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Critically compare and contrast two theories that explain prejudice, discrimination and stereotyping.

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Critically compare and contrast two theories that explain prejudice, discrimination and stereotyping. Prejudice, discrimination and stereotyping have been topics of interest for countless social psychologists for a while now. Many psychologists have theorized about the cause and nature of such behaviour, yet the ones that provoke the most interest are; the social identity theory which originates in the work preliminarily conducted by Henri Tajfel; and the realistic conflict theory proposed by Sheriff (1966). This essay will attempt to compare and contrast these two intriguing explanations of prejudice, discrimination and stereotyping in terms of intergroup behaviour. Tajfel defines social identity as "the individuals knowledge that he belongs to certain social groups together with some emotional and value significance to him of this group membership" (Tajfel, 1972). Social identity theory defines a group in terms of its member's self-conception. Psychologically, a group exists when it consists of three or more members who evaluate themselves based on attributes they have in common with each other which differentiate them from other groups. Social identity theory assumes that individuals join groups because they are motivated to increase or maintain their self esteem which is something that group membership can provide. This is achieved by indentifying with an in-group and making intergroup comparisons and evaluations which conclusively favour the in-group. ...read more.


It is arguable then that there may be more problems with the social identity approach if people have felt the need to elaborate upon it, on the other hand it can be argued that the realistic conflict theory is close to perfect if there has been no advances made to it. The Realistic Conflict theory of intergroup behaviour proposed by Sheriff (1966) explains intergroup conflict in terms of the nature of goal relations between the individuals and groups will determine the nature of intergroup relations. This is different to Tajfel's Social Identity theory which is based upon simply belonging to a group whereas the Realistic Conflict theory is based upon the group's shared goals. Sheriff (1966) argued that if two or more individuals or groups are aiming to reach similar goals then there is a higher tendency for cooperation and a likelihood of a group formation occurring. However, if the individuals are aiming for mutually exclusive goals then this leads to interindividual competition which, in turn, leads to conflict and hostility and the prevention of group formation or even the collapse of an already formed group, principally, attitudes reflect private interest. Sheriff based his Realistic Conflict theory on three famous filed experiments involving young American boys at summer camps. ...read more.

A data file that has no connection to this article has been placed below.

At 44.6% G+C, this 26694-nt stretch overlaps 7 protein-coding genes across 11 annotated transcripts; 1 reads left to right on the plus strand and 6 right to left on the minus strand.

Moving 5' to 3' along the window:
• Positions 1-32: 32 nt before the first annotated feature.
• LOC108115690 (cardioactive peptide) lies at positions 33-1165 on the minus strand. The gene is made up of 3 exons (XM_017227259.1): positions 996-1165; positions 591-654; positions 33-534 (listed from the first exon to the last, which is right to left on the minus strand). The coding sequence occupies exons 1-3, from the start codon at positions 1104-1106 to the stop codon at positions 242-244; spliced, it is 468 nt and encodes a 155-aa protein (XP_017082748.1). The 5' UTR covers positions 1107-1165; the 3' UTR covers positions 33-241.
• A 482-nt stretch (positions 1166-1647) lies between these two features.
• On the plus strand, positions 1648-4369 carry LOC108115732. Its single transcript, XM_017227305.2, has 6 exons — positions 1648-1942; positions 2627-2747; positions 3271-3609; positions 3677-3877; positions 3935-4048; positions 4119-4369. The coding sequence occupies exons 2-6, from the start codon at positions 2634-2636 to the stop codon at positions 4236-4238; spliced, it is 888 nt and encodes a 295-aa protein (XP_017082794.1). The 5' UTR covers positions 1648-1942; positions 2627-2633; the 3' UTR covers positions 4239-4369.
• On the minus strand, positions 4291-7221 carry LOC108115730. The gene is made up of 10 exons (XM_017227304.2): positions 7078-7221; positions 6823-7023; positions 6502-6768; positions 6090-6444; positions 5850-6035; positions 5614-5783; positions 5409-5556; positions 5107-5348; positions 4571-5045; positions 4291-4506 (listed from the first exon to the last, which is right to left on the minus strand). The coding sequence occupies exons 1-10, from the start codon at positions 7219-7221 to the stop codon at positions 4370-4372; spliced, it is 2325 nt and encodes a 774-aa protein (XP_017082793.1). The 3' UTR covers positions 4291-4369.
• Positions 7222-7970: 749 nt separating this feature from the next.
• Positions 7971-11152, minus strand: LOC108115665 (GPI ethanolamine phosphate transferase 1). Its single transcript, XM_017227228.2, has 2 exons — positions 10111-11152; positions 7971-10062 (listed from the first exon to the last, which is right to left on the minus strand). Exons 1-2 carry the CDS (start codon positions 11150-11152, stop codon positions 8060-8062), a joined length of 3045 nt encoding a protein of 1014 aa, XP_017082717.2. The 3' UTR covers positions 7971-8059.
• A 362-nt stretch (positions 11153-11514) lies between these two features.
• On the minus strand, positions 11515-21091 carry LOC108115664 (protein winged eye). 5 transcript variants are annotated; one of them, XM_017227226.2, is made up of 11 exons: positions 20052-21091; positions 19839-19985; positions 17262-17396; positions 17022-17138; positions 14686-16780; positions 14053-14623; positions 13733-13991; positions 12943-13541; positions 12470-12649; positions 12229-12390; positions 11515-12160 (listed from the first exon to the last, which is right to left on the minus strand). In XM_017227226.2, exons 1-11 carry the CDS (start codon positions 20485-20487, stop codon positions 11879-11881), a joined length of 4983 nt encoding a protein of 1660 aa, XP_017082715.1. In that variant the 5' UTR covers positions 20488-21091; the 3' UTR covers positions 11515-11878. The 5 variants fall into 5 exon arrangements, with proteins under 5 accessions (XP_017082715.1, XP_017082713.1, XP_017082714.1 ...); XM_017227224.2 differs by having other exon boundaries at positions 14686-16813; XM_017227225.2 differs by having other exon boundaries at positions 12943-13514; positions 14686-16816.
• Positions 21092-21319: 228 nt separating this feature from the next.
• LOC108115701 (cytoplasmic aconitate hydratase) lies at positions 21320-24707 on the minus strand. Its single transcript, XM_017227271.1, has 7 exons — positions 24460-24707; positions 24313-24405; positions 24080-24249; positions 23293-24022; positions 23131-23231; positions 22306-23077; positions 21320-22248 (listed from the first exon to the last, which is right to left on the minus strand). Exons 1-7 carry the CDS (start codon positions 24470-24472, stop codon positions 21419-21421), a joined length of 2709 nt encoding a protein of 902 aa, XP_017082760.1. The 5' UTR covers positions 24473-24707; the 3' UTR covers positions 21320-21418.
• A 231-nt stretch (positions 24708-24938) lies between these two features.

Billig (1976) has criticised the Realistic Conflict Theory for not accounting for any third party involvement, in Sheriff's case, the camp leaders/ experimenters. Billig argued that competitions like the ones in Sheriff's summer camp experiments do not occur naturally and must be organised by a third party, the authority group, which gave rise to the hostility. He also argued that the groups in the summer camp experiments did not occur naturally, but were instead formed artificially which reduces the validity of the experiments. This is also a criticism of Tajfel's Minimal Group Paradigm: the groups do not have a real history and were not formed naturally. In conclusion, it is obvious to see that both the social identity and realistic conflict approach of intergroup behaviour have had a significantly positive impact upon social psychology in terms of explaining prejudice, stereotyping and discrimination. However, neither approach is without its criticisms as with both approaches hold the issue of downplaying the role of context and in turn being reductionist. It is unwise to underestimate external factors when theorizing on social behaviour as there are numerous contributing factors that play a role on people's behaviour. However, the validity of the experiments conducted yields positive results and cannot be doubted in terms of experimental research. Further research should aim to draw multiple accounts and theories together to aim to reach a more holistic approach. ...read more.

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